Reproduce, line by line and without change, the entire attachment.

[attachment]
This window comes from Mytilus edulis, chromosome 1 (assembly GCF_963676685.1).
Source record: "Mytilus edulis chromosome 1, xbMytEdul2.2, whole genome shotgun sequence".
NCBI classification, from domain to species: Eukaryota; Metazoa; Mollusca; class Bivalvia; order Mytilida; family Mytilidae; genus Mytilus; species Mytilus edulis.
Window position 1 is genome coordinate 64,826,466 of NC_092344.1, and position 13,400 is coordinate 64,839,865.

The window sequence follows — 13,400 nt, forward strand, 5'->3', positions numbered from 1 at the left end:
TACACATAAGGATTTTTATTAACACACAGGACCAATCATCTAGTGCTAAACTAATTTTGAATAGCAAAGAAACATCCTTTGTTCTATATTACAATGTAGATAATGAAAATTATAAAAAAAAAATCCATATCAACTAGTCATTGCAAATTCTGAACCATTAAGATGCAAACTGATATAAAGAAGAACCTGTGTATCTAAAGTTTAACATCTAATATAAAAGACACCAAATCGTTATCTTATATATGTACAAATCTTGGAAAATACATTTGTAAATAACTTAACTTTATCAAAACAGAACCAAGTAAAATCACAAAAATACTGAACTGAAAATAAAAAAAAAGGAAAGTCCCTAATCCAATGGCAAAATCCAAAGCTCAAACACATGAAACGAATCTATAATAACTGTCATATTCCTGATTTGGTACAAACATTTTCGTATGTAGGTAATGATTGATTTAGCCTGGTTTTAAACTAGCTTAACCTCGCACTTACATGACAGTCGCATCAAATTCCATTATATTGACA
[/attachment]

This window comes from Mytilus edulis, chromosome 1 (assembly GCF_963676685.1).
Source record: "Mytilus edulis chromosome 1, xbMytEdul2.2, whole genome shotgun sequence".
NCBI classification, from domain to species: Eukaryota; Metazoa; Mollusca; class Bivalvia; order Mytilida; family Mytilidae; genus Mytilus; species Mytilus edulis.
Window position 1 is genome coordinate 64,826,466 of NC_092344.1, and position 13,400 is coordinate 64,839,865.

The window sequence follows — 13,400 nt, forward strand, 5'->3', positions numbered from 1 at the left end:
TACACATAAGGATTTTTATTAACACACAGGACCAATCATCTAGTGCTAAACTAATTTTGAATAGCAAAGAAACATCCTTTGTTCTATATTACAATGTAGATAATGAAAATTATAAAAAAAAAATCCATATCAACTAGTCATTGCAAATTCTGAACCATTAAGATGCAAACTGATATAAAGAAGAACCTGTGTATCTAAAGTTTAACATCTAATATAAAAGACACCAAATCGTTATCTTATATATGTACAAATCTTGGAAAATACATTTGTAAATAACTTAACTTTATCAAAACAGAACCAAGTAAAATCACAAAAATACTGAACTGAAAATAAAAAAAAAGGAAAGTCCCTAATCCAATGGCAAAATCCAAAGCTCAAACACATGAAACGAATCTATAATAACTGTCATATTCCTGATTTGGTACAAACATTTTCGTATGTAGGTAATGATTGATTTAGCCTGGTTTTAAACTAGCTTAACCTCGCACTTACATGACAGTCGCATCAAATTCCATTATATTGACA